Newcomers in the mix
The late October date for the Tour of Flanders has opened the door for a few non-traditional cobblestone racers to give the race a try in 2020. Debutantes rarely vault to the top at Flanders, due to the race’s punishing route and complex tactics. But the two, star riders making their Flanders debut are skilled veterans who have all of the skills required to survive a day on the stones.
Atop that list is current world road champion Julian Alaphilippe (Deceuninck–Quick-Step), who would normally use the Flanders-Roubaix block as final preparation for the Ardennes Classics.
On paper, Alaphilippe lacks the brawny physique of the heavy classics riders — his lithe frame is hardly in the mold of Tom Boonen or Fabian Cancellara. Still, Alaphilippe is among the most versatile riders in the bunch, and his ability to win on climbs, over hilly terrain, and even individual time trials is a sign that he can handle whatever terrain or surface is thrown his way.
Alaphilippe has downplayed his presence in this year’s race, insisting that he’s not a favorite. Still, his recent victory at the cobbled semi-classic Brabantse Pijl is a testament that Alaphilppe is on top form. It’s also a show that the Frenchman can handle the stones
Another Flanders newcomer is Romain Bardet of AG2R-La Mondiale, who might otherwise use the early April period to recover from Paris-Nice before building toward the Tour. Alaphilippe’s world for the last half-decade has been built around the Tour de France, which has left few opportunities to race cobblestones or big one-day races. Like Alaphilippe, Bardet loves to break the mold — something he did at the 2018 edition of Strade Bianche, where he finished second place overall.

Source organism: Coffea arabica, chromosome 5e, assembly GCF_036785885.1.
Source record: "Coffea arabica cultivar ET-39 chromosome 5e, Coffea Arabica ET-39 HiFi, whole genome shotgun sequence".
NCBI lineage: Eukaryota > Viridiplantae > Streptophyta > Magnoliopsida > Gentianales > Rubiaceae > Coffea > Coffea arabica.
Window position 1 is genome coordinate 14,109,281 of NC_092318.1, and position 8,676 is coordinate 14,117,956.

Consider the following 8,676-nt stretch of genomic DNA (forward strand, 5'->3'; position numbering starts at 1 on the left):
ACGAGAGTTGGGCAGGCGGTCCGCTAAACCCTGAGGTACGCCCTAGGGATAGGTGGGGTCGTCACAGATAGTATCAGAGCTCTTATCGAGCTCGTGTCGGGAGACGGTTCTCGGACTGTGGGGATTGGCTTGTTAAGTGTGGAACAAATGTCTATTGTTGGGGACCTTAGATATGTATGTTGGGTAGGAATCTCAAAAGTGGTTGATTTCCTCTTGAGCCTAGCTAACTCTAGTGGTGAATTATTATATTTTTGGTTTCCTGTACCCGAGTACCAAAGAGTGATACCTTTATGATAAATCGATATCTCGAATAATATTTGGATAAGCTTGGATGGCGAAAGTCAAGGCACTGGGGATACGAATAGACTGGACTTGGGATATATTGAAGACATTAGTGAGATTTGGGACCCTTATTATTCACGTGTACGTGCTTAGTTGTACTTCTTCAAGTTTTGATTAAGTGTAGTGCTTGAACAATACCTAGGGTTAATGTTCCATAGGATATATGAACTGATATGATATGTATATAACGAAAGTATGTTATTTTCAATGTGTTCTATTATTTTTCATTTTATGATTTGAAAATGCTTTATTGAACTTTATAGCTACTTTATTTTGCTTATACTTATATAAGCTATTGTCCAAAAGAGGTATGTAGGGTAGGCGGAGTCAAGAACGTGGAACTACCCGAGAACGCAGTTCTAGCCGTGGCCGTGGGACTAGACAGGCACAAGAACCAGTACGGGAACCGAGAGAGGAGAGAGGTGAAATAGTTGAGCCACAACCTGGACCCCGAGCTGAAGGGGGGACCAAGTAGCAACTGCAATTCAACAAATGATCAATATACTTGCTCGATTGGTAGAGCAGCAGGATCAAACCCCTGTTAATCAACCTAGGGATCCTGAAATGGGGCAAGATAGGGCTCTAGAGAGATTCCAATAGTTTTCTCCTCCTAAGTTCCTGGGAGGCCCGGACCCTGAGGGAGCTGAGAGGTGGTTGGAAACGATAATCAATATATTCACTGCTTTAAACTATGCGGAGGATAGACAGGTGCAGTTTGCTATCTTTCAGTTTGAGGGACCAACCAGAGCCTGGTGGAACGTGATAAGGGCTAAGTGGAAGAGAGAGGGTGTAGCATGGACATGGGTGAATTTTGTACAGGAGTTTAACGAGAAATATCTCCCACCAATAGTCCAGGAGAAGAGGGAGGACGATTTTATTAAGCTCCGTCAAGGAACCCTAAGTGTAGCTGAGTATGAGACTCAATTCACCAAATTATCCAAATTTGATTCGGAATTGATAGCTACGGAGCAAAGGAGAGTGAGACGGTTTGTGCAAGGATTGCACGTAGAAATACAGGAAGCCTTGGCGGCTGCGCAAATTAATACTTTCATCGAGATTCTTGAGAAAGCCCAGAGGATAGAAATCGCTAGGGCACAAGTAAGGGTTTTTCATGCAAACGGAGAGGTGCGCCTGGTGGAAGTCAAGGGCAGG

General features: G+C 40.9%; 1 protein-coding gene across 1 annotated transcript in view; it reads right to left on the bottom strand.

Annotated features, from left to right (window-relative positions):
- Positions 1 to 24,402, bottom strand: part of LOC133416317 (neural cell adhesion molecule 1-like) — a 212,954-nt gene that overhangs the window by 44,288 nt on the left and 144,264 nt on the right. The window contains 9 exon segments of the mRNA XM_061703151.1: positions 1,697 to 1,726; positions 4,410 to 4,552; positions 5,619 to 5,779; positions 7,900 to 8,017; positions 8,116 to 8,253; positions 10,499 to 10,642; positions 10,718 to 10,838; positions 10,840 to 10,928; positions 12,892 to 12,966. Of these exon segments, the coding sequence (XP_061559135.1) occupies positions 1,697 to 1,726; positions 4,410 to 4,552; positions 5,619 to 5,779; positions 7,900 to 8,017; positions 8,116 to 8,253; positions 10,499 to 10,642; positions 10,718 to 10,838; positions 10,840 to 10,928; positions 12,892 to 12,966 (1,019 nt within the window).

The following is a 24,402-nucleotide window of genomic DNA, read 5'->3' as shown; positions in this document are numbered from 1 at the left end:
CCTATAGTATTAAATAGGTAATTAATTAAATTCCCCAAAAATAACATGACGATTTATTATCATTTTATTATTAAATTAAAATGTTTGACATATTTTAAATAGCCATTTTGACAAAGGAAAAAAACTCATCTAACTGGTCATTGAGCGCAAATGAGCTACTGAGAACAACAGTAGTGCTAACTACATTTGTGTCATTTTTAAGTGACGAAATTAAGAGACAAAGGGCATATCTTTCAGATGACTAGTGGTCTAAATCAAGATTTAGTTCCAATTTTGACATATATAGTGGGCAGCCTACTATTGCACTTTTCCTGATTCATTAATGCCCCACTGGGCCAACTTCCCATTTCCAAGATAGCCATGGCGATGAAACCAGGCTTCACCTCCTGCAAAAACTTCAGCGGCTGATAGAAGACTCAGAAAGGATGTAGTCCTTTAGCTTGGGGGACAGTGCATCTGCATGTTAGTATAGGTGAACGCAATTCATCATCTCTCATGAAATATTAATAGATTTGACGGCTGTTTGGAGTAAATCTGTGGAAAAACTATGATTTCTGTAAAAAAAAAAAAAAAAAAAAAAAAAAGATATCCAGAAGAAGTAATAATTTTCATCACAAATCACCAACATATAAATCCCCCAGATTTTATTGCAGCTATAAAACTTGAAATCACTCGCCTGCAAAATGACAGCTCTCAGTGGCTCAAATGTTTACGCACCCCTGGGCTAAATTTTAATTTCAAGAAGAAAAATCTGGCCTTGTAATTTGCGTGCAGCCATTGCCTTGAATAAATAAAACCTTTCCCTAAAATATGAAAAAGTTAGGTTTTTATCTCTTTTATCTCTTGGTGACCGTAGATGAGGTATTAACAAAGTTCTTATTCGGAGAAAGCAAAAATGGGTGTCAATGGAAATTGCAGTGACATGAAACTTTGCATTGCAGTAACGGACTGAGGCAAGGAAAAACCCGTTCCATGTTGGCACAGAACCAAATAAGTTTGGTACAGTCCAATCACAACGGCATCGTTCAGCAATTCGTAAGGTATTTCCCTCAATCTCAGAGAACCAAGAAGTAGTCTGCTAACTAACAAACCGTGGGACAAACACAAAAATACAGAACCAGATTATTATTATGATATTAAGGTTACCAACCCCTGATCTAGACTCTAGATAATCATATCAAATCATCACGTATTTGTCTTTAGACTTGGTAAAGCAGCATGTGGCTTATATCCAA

While neither man is on the shortest list to win Flanders, neither should be counted out.
All eyes on van Aert and van der Poel
The years-long rivalry between Mathieu van der Poel and Wout van Aert has spanned two disciplines — cyclocross and road cycling — and taken up hundreds of inches in newspaper columns in the Low Countries. There were many points when the ‘rivalry’ has seemed more like a curious friendship. But in the last week, MVDP vs. Wout has blossomed into a legitimate rivalry, complete with perceived slights and smack talk in the press.
The flare-up stems from the final kilometers of Gent-Wevelgem, where van der Poel appeared to mark van Aert as the front group of nine riders rumbled toward the finish. Van Aert attacked twice inside the final 10km, and on both occasions, he was chased down by van der Poel. Then, when the decisive attack went at 1.5km to go, the two riders sat up and marked each other out of the finale. Danish rider Mads Pedersen (Trek-Segafredo) took the victory in the sprint.
Afterward, van Aert pointed a finger at van der Poel and accused him of negative racing.
“Unfortunately there was no prize this time because someone looked at me all the time; he apparently wanted me to lose rather than win himself,” van Aert told Sporza about van der Poel’s tactics.
Within the calm and cool world of pro cycling, that type of comment is akin to Ric Flair smack-talking Hulk Hogan before a WWF wrestling match.
Bring on Flanders — this is a battle that is truly must-see TV.